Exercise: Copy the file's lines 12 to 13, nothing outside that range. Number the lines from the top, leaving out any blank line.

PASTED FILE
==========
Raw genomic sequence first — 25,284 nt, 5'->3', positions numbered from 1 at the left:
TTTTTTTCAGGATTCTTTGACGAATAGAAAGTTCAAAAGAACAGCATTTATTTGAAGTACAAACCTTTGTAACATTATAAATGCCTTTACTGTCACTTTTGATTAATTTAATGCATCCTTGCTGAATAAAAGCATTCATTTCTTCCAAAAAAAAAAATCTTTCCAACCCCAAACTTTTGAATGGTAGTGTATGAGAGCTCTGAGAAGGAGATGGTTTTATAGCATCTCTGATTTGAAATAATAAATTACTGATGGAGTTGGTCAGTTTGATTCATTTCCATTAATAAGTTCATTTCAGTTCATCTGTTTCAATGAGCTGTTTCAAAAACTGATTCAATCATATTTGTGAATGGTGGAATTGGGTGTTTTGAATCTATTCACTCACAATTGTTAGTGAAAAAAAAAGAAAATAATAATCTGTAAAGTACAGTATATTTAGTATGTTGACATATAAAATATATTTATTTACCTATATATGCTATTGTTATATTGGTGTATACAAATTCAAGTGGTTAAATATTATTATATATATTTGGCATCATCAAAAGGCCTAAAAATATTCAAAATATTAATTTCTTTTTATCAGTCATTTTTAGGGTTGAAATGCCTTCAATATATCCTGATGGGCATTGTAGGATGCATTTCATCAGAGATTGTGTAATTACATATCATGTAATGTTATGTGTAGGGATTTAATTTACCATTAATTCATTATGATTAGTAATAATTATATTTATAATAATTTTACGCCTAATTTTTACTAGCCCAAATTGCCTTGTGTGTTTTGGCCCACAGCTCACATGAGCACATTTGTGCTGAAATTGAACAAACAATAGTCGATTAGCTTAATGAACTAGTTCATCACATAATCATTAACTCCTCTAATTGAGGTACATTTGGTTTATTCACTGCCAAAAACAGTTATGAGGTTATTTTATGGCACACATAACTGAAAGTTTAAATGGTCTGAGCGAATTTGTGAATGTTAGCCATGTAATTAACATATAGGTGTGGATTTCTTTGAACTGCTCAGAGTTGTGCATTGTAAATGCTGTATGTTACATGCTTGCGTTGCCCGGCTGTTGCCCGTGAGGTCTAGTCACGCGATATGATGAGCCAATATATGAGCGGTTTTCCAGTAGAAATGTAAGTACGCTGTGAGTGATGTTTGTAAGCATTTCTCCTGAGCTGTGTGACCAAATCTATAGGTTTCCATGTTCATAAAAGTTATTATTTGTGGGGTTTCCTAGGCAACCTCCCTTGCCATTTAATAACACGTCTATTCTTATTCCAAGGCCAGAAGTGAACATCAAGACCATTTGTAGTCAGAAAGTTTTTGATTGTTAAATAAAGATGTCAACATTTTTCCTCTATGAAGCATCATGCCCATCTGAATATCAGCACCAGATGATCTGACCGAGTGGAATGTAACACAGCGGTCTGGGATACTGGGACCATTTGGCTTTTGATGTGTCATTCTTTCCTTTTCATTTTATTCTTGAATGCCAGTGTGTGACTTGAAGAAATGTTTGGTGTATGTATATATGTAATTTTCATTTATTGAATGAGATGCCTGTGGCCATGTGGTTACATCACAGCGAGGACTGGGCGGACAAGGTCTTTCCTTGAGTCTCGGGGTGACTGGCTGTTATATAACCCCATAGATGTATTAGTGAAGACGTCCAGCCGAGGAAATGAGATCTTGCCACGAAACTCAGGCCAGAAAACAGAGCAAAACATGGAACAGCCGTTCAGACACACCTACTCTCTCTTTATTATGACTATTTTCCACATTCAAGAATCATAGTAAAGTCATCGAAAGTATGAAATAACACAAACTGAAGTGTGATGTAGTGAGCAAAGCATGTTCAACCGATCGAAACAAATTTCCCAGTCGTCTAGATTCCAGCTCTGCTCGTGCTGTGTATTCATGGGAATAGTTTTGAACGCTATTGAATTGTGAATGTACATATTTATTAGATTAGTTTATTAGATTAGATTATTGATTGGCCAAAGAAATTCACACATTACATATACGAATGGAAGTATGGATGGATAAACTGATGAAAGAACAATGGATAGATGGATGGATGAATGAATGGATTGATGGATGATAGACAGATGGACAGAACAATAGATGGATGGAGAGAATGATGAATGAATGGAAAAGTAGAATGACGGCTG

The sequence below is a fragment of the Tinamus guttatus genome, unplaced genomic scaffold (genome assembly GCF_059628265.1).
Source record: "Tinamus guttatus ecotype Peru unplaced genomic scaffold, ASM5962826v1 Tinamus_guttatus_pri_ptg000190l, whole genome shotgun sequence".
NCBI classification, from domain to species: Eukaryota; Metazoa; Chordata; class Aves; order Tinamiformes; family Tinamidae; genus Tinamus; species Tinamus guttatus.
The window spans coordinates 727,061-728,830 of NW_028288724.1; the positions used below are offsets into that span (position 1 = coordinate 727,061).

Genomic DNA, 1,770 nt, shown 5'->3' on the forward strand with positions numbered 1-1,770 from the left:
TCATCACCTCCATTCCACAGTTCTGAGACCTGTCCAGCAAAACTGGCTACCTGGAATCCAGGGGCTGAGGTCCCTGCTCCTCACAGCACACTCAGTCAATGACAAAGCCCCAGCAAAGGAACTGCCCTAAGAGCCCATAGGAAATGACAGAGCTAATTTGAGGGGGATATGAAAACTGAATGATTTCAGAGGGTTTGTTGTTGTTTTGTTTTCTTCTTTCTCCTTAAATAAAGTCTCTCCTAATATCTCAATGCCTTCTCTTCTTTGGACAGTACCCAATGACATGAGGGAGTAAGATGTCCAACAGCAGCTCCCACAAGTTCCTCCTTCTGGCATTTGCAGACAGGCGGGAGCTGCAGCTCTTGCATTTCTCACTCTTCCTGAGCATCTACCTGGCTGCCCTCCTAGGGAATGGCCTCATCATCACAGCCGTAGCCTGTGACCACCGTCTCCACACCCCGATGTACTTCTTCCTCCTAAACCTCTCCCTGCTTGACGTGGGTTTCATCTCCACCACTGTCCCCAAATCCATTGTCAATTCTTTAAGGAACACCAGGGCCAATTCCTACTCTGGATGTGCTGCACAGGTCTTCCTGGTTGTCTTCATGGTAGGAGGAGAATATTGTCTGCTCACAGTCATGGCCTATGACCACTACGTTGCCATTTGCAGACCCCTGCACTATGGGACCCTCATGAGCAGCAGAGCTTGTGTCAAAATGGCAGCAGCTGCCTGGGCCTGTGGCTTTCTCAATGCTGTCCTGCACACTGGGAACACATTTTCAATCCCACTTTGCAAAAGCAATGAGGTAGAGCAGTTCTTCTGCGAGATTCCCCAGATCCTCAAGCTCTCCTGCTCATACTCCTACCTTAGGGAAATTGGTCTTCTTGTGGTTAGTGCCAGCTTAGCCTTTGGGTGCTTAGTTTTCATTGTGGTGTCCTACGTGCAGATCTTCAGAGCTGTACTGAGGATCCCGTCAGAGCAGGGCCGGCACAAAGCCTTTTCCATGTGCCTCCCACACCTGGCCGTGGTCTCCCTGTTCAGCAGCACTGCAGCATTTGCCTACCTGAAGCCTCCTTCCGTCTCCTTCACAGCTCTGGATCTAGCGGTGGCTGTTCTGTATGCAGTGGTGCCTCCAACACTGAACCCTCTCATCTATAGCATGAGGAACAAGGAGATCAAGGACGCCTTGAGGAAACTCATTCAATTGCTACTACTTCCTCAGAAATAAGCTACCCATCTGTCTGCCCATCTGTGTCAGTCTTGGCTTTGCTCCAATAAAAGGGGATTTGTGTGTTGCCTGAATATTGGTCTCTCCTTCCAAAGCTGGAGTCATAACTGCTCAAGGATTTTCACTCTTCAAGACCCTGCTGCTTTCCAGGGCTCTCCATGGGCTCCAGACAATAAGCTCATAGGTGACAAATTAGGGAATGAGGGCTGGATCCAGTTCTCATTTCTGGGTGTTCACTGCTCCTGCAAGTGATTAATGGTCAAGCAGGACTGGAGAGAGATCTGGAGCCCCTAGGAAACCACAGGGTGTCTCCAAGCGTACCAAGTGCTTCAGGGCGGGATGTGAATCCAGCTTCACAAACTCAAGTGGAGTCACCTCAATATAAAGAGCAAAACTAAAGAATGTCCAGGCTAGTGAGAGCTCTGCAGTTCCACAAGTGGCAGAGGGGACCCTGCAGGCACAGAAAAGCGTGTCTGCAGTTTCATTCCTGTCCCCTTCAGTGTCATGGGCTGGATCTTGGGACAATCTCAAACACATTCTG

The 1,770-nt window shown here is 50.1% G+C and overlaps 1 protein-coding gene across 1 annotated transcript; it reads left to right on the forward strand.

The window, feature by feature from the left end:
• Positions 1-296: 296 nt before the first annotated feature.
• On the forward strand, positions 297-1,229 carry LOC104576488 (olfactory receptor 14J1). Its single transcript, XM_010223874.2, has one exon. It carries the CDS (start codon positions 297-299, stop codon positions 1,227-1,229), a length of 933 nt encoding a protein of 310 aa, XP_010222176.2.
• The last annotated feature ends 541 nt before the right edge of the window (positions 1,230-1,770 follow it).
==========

• On the forward strand, positions 297-1,229 carry LOC104576488 (olfactory receptor 14J1). Its single transcript, XM_010223874.2, has one exon. It carries the CDS (start codon positions 297-299, stop codon positions 1,227-1,229), a length of 933 nt encoding a protein of 310 aa, XP_010222176.2.
• The last annotated feature ends 541 nt before the right edge of the window (positions 1,230-1,770 follow it).